We'll have Greg Winks of Solbridge EA, which helps people and institutions figure out how and why to go solar. Henry McKay of Solar United Neighbors will introduce the new Allegheny County Solar Co-op, which will lower system costs through bulk purchasing. And we'll hear from two terrific local solar installers, Hal Saville of Energy Independent Systems and Evan Good of Scalo Solar.
The next salon will be on Air Quality, and will take place on November 10th (not the 17th as suggested earlier). A couple of other events I'm hosting in the meantime: a potluck discussion for the PA Women's Agricultural Network on October 5th, and a satellite livestream of an Omega Institute program with Project Drawdown and Paul Hawken on October 19th. And as we get ready for our annual autumnal air-quality salon, note GASP's upcoming Making the Connections event, linking manganese contamination to children's IQ.
Salons run 3-10 p.m. at Maren's house in Squirrel Hill. Please don't arrive before 3 p.m. (and Solar Tour participants will overlap, as that event goes 'till 4). We generally start the program not long after 4pm, after folks have had a chance to meet, mingle, and tour around an interesting and productive urban permaculture site. Please email me (at maren dot cooke at gmail dot com) with salon in the Subject line to RSVP (yes or maybe), or click on the link in your EventBrite invitation (if you're not already on my list, please email me with salon in the subject line to be added!).
Bring food and/or drink to share if you can (see below), along with musical instruments if you play. Check back on MarensList (where you can find information on all sorts of environmental and social justice events) for updates. And if you aren't yet on my list, if you're interested in Sustainability Salons (and our occasional house concert, simply contact me and I'll put you on my email list.
Sustainability Salon is an educational forum, it's a mini-conference, it's a venue for discussion and debate about important environmental issues, it's a house party with an environmental theme. We usually have featured speakers on various aspects of a particular topic, interspersed with stimulating conversation, lively debate, delectable potluck food and drink, and music-making through the evening.
Past topics have included youth activism, greening business, greenwashing, the petrochemical buildout in our region, climate/nature/people, fracking, health, & action, globalization, ecological ethics, community inclusion, air quality monitoring, informal gatherings that turn out to have lots of speakers, getting STEM into Congress, keeping Pittsburgh's water public, Shell's planned petrochemical plant, visualizing air quality, the City of Pittsburgh's sustainability initiatives, fossil energy infrastructure, getting money out of politics, community solar power and the Solarize Allegheny program, the Paris climate negotiations (before, during, and after), air quality (again, with news on the autism connection), reuse (of things and substances), neighborhood-scale food systems, other forms of green community revitalization, solar power, climate change, environmental art, environmental education (Part I & Part II), community mapping projects, environmental journalism, grassroots action, Marcellus shale development and community rights, green building, air quality, health care, more solar power, trees and park stewardship, alternative energy and climate policy, regional watershed issues, fantastic film screenings and discussions (often led by filmmakers) over the winter with films on Food Systems, Climate Adaptation and Mitigation, Plastic Paradise, Rachel Carson and the Power Of One Voice, Triple Divide on fracking, You've Been Trumped and A Dangerous Game, A Fierce Green Fire, Sustainability Pioneers, films on consumption, Living Downstream, Bidder 70, YERT, Gas Rush Stories, and food, food, food, food, food, food, food, food, food, food, food, food, food, and more food (a recurrent theme; with California running out of water, we'd better gear up to produce a lot more of our own!).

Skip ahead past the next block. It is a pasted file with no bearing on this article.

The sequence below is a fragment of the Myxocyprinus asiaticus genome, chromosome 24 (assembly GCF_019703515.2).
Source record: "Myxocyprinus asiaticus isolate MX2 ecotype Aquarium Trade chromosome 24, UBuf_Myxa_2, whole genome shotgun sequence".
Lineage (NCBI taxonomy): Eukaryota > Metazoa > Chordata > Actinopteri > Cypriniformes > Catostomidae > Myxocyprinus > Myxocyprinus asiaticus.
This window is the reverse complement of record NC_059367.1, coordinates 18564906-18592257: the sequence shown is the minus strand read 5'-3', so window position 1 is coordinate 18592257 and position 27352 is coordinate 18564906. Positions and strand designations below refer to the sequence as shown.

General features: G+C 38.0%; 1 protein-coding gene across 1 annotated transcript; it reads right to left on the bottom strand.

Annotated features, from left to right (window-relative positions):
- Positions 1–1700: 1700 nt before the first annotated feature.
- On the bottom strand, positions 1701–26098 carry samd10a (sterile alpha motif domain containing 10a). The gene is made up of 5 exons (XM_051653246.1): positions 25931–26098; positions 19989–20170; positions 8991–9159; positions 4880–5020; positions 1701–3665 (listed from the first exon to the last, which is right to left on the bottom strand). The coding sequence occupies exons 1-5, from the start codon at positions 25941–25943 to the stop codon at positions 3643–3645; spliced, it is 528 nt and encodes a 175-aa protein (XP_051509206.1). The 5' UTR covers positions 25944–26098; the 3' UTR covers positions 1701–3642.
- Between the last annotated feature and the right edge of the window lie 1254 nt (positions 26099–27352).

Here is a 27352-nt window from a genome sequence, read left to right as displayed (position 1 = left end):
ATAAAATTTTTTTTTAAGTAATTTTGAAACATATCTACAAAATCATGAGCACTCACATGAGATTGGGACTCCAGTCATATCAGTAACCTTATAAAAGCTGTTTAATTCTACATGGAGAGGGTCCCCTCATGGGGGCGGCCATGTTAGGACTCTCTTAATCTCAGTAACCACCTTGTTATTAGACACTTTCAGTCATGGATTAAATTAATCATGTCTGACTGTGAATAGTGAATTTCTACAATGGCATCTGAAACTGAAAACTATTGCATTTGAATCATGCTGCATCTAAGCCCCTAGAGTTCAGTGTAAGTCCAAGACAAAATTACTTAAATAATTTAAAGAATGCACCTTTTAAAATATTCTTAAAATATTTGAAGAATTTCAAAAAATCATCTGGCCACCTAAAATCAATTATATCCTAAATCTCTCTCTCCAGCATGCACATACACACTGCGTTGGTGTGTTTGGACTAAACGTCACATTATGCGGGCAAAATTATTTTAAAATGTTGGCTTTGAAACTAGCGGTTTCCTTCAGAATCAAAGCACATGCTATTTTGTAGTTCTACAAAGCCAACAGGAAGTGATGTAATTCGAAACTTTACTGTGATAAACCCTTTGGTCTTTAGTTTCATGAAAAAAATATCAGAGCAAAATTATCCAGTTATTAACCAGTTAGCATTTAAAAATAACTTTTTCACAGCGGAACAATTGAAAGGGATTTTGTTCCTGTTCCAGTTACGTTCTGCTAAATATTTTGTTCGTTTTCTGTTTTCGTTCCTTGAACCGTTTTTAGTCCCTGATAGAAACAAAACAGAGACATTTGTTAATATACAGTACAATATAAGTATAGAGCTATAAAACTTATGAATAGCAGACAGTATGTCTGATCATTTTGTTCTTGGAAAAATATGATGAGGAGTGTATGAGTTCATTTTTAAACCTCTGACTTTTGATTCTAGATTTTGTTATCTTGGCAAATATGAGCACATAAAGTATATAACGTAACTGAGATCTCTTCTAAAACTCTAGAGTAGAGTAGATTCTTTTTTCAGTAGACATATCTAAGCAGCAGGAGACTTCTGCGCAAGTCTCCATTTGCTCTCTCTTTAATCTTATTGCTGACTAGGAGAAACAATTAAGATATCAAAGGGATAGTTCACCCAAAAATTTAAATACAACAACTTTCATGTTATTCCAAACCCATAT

Quite a few people have asked me what sorts of food to bring -- and my answer, as always, is whatever inspires you; I believe in the "luck" part of potlucks. Tasty noshings for the afternoon, hearty main dishes or scrumptious salads and sides for dinner, baked goods from biscuits and breads to brownies or baklava -- and/or beverages: wine, hard or sweet cider (the latter we can mull if you like), juice, tea, whatever. The more the merrier! Local fare is always particularly welcome, whether homemade or boughten. Dishes containing meat or dairy are fine, though if it isn't really obvious please make a note of it. We refill a bunch of growlers at East End and provide a big batch of mostly-homegrown pesto (cheesy and vegan), and other things as needed. More details will come after you RSVP (hint, hint!).
If you haven't been here before, you may enjoy checking out our roof garden and solar installation (and now apiary!) as well as the many other green and interesting things around our place.